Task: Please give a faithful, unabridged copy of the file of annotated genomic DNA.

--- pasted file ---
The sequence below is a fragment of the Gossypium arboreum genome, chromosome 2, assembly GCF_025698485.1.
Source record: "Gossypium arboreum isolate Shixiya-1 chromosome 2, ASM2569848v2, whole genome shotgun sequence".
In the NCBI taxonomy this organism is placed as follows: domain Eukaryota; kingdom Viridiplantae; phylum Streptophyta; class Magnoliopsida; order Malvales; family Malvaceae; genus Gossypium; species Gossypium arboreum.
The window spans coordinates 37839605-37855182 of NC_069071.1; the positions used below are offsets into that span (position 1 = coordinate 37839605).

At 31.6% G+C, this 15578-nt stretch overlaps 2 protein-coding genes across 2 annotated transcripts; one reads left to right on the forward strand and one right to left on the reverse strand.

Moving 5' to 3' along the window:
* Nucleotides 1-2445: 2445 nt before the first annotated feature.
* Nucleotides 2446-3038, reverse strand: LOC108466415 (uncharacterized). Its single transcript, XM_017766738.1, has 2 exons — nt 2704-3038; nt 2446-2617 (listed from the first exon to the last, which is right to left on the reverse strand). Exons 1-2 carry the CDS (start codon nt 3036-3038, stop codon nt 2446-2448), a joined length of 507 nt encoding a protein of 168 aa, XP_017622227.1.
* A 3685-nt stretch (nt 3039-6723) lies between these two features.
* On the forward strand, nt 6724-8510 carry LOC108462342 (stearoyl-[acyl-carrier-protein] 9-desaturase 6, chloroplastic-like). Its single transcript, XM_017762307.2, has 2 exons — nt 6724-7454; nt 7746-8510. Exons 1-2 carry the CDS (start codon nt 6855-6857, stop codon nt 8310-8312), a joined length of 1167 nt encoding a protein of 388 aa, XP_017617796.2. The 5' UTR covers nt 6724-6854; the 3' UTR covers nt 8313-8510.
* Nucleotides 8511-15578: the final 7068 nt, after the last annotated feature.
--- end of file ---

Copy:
The sequence below is a fragment of the Gossypium arboreum genome, chromosome 2, assembly GCF_025698485.1.
Source record: "Gossypium arboreum isolate Shixiya-1 chromosome 2, ASM2569848v2, whole genome shotgun sequence".
In the NCBI taxonomy this organism is placed as follows: domain Eukaryota; kingdom Viridiplantae; phylum Streptophyta; class Magnoliopsida; order Malvales; family Malvaceae; genus Gossypium; species Gossypium arboreum.
The window spans coordinates 37839605-37855182 of NC_069071.1; the positions used below are offsets into that span (position 1 = coordinate 37839605).

At 31.6% G+C, this 15578-nt stretch overlaps 2 protein-coding genes across 2 annotated transcripts; one reads left to right on the forward strand and one right to left on the reverse strand.

Moving 5' to 3' along the window:
* Nucleotides 1-2445: 2445 nt before the first annotated feature.
* Nucleotides 2446-3038, reverse strand: LOC108466415 (uncharacterized). Its single transcript, XM_017766738.1, has 2 exons — nt 2704-3038; nt 2446-2617 (listed from the first exon to the last, which is right to left on the reverse strand). Exons 1-2 carry the CDS (start codon nt 3036-3038, stop codon nt 2446-2448), a joined length of 507 nt encoding a protein of 168 aa, XP_017622227.1.
* A 3685-nt stretch (nt 3039-6723) lies between these two features.
* On the forward strand, nt 6724-8510 carry LOC108462342 (stearoyl-[acyl-carrier-protein] 9-desaturase 6, chloroplastic-like). Its single transcript, XM_017762307.2, has 2 exons — nt 6724-7454; nt 7746-8510. Exons 1-2 carry the CDS (start codon nt 6855-6857, stop codon nt 8310-8312), a joined length of 1167 nt encoding a protein of 388 aa, XP_017617796.2. The 5' UTR covers nt 6724-6854; the 3' UTR covers nt 8313-8510.
* Nucleotides 8511-15578: the final 7068 nt, after the last annotated feature.